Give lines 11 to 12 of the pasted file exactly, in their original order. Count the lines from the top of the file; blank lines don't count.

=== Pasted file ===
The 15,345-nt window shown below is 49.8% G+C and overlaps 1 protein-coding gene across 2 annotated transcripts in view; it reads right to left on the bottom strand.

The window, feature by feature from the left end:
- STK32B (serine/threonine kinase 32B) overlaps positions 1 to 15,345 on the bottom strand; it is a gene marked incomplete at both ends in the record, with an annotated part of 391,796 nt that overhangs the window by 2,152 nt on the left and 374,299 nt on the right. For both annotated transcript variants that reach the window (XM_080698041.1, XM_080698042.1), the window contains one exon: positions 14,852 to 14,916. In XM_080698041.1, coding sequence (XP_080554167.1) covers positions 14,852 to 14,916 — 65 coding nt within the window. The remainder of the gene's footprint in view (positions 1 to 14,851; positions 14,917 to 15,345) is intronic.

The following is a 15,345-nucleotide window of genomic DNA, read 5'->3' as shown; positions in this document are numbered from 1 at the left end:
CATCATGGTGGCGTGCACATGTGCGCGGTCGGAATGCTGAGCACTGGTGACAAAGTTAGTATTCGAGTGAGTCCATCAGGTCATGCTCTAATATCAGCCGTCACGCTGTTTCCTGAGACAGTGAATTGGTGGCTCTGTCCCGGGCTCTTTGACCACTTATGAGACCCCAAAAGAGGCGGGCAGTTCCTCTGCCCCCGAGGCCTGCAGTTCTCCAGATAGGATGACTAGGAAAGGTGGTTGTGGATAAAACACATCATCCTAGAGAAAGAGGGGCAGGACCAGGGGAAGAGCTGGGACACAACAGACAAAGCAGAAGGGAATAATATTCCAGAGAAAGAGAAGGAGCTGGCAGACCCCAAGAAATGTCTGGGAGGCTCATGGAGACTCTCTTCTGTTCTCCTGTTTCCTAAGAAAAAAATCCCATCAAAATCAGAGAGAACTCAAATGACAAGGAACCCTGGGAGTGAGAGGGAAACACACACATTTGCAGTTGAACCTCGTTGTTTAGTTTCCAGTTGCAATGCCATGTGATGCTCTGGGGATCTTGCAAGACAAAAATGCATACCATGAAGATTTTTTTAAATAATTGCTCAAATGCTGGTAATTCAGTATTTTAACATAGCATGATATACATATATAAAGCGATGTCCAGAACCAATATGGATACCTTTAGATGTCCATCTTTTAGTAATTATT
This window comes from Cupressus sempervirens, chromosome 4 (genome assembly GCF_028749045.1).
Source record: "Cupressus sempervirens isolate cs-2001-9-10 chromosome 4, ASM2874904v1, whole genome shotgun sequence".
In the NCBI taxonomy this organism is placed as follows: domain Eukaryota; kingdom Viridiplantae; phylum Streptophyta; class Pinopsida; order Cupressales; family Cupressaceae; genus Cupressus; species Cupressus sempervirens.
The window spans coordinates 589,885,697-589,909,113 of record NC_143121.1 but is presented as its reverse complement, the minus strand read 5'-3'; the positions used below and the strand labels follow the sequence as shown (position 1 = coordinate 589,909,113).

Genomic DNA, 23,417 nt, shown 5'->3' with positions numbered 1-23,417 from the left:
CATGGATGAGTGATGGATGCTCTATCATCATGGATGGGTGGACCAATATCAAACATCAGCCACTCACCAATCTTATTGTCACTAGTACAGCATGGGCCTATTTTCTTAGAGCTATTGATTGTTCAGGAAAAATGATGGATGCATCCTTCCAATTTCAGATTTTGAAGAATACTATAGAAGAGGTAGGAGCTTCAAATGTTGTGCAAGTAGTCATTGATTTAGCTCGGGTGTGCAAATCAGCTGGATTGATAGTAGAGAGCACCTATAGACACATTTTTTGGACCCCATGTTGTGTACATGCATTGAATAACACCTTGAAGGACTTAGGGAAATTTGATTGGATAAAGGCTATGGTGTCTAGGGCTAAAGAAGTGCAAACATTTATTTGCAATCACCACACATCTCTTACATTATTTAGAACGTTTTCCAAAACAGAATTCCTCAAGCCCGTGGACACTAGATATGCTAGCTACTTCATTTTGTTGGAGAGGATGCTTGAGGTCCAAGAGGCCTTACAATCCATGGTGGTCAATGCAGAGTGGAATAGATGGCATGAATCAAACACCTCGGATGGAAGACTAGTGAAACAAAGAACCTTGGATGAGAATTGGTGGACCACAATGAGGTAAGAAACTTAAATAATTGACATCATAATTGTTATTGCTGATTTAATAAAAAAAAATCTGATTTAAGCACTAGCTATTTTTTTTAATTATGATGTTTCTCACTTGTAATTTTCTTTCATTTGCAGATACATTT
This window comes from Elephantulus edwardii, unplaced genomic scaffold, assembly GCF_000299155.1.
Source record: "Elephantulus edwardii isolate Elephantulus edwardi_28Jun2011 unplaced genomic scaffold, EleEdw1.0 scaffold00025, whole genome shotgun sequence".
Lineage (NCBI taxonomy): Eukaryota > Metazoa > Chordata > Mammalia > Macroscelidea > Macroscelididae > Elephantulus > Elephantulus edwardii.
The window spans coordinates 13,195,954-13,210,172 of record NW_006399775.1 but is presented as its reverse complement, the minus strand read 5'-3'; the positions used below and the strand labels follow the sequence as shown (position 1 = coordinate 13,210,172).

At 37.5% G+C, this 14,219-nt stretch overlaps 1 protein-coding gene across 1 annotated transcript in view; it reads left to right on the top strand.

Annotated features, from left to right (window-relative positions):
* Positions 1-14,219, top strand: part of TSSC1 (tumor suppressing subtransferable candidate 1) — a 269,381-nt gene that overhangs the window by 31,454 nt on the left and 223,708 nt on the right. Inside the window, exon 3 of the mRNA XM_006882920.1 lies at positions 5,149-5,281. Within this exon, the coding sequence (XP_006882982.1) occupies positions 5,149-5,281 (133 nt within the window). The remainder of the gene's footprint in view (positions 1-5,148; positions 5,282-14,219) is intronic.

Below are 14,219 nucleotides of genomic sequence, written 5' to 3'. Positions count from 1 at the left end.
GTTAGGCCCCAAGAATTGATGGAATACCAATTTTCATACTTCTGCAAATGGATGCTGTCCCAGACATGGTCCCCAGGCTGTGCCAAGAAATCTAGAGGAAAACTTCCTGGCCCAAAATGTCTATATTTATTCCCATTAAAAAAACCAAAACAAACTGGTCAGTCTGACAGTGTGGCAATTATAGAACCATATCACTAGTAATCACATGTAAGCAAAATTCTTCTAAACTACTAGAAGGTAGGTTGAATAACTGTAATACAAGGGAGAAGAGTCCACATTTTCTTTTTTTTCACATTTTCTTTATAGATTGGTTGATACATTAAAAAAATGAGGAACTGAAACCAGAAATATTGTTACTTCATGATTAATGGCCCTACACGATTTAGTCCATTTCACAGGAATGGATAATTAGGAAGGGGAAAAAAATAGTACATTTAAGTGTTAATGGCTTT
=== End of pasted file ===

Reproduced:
CATGGATGAGTGATGGATGCTCTATCATCATGGATGGGTGGACCAATATCAAACATCAGCCACTCACCAATCTTATTGTCACTAGTACAGCATGGGCCTATTTTCTTAGAGCTATTGATTGTTCAGGAAAAATGATGGATGCATCCTTCCAATTTCAGATTTTGAAGAATACTATAGAAGAGGTAGGAGCTTCAAATGTTGTGCAAGTAGTCATTGATTTAGCTCGGGTGTGCAAATCAGCTGGATTGATAGTAGAGAGCACCTATAGACACATTTTTTGGACCCCATGTTGTGTACATGCATTGAATAACACCTTGAAGGACTTAGGGAAATTTGATTGGATAAAGGCTATGGTGTCTAGGGCTAAAGAAGTGCAAACATTTATTTGCAATCACCACACATCTCTTACATTATTTAGAACGTTTTCCAAAACAGAATTCCTCAAGCCCGTGGACACTAGATATGCTAGCTACTTCATTTTGTTGGAGAGGATGCTTGAGGTCCAAGAGGCCTTACAATCCATGGTGGTCAATGCAGAGTGGAATAGATGGCATGAATCAAACACCTCGGATGGAAGACTAGTGAAACAAAGAACCTTGGATGAGAATTGGTGGACCACAATGAGGTAAGAAACTTAAATAATTGACATCATAATTGTTATTGCTGATTTAATAAAAAAAAATCTGATTTAAGCACTAGCTATTTTTTTTAATTATGATGTTTCTCACTTGTAATTTTCTTTCATTTGCAGATACATTT
This window comes from Elephantulus edwardii, unplaced genomic scaffold, assembly GCF_000299155.1.